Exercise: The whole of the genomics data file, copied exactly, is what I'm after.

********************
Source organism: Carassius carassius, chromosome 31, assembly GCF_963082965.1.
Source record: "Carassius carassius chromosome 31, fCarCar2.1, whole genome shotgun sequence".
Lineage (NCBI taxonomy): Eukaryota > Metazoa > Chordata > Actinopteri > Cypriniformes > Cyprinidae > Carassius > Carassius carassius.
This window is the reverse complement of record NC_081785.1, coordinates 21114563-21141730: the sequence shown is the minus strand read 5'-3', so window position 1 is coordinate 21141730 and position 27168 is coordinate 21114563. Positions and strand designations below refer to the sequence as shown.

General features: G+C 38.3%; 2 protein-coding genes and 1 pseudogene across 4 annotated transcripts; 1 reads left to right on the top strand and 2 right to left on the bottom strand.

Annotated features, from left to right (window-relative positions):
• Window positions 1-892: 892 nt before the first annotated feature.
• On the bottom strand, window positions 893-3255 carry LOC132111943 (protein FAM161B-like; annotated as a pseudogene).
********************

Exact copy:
Source organism: Carassius carassius, chromosome 31, assembly GCF_963082965.1.
Source record: "Carassius carassius chromosome 31, fCarCar2.1, whole genome shotgun sequence".
Lineage (NCBI taxonomy): Eukaryota > Metazoa > Chordata > Actinopteri > Cypriniformes > Cyprinidae > Carassius > Carassius carassius.
This window is the reverse complement of record NC_081785.1, coordinates 21114563-21141730: the sequence shown is the minus strand read 5'-3', so window position 1 is coordinate 21141730 and position 27168 is coordinate 21114563. Positions and strand designations below refer to the sequence as shown.

General features: G+C 38.3%; 2 protein-coding genes and 1 pseudogene across 4 annotated transcripts; 1 reads left to right on the top strand and 2 right to left on the bottom strand.

Annotated features, from left to right (window-relative positions):
• Window positions 1-892: 892 nt before the first annotated feature.
• On the bottom strand, window positions 893-3255 carry LOC132111943 (protein FAM161B-like; annotated as a pseudogene).